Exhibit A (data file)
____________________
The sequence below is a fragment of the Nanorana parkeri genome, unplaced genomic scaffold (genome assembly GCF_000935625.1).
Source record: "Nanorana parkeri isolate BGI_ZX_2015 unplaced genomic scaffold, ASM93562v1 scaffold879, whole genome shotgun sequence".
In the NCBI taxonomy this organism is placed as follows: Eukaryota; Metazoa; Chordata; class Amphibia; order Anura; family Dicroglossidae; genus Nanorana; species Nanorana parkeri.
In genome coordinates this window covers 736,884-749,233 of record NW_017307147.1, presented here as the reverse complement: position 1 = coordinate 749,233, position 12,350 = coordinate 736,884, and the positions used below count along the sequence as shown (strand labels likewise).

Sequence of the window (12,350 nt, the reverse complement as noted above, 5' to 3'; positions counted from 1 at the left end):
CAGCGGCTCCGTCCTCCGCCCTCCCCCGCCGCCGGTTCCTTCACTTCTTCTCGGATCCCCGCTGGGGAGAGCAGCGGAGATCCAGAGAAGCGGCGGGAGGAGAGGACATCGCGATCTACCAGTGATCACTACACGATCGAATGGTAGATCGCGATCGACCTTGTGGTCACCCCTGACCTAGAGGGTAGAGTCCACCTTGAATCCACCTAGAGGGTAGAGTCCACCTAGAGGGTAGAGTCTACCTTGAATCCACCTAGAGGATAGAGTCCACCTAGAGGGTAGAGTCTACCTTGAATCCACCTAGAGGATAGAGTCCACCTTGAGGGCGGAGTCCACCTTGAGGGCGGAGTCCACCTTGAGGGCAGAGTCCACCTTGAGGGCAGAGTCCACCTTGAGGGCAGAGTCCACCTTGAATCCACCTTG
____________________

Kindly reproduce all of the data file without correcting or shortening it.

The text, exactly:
The sequence below is a fragment of the Nanorana parkeri genome, unplaced genomic scaffold (genome assembly GCF_000935625.1).
Source record: "Nanorana parkeri isolate BGI_ZX_2015 unplaced genomic scaffold, ASM93562v1 scaffold879, whole genome shotgun sequence".
In the NCBI taxonomy this organism is placed as follows: Eukaryota; Metazoa; Chordata; class Amphibia; order Anura; family Dicroglossidae; genus Nanorana; species Nanorana parkeri.
In genome coordinates this window covers 736,884-749,233 of record NW_017307147.1, presented here as the reverse complement: position 1 = coordinate 749,233, position 12,350 = coordinate 736,884, and the positions used below count along the sequence as shown (strand labels likewise).

Sequence of the window (12,350 nt, the reverse complement as noted above, 5' to 3'; positions counted from 1 at the left end):
CAGCGGCTCCGTCCTCCGCCCTCCCCCGCCGCCGGTTCCTTCACTTCTTCTCGGATCCCCGCTGGGGAGAGCAGCGGAGATCCAGAGAAGCGGCGGGAGGAGAGGACATCGCGATCTACCAGTGATCACTACACGATCGAATGGTAGATCGCGATCGACCTTGTGGTCACCCCTGACCTAGAGGGTAGAGTCCACCTTGAATCCACCTAGAGGGTAGAGTCCACCTAGAGGGTAGAGTCTACCTTGAATCCACCTAGAGGATAGAGTCCACCTAGAGGGTAGAGTCTACCTTGAATCCACCTAGAGGATAGAGTCCACCTTGAGGGCGGAGTCCACCTTGAGGGCGGAGTCCACCTTGAGGGCAGAGTCCACCTTGAGGGCAGAGTCCACCTTGAGGGCAGAGTCCACCTTGAATCCACCTTG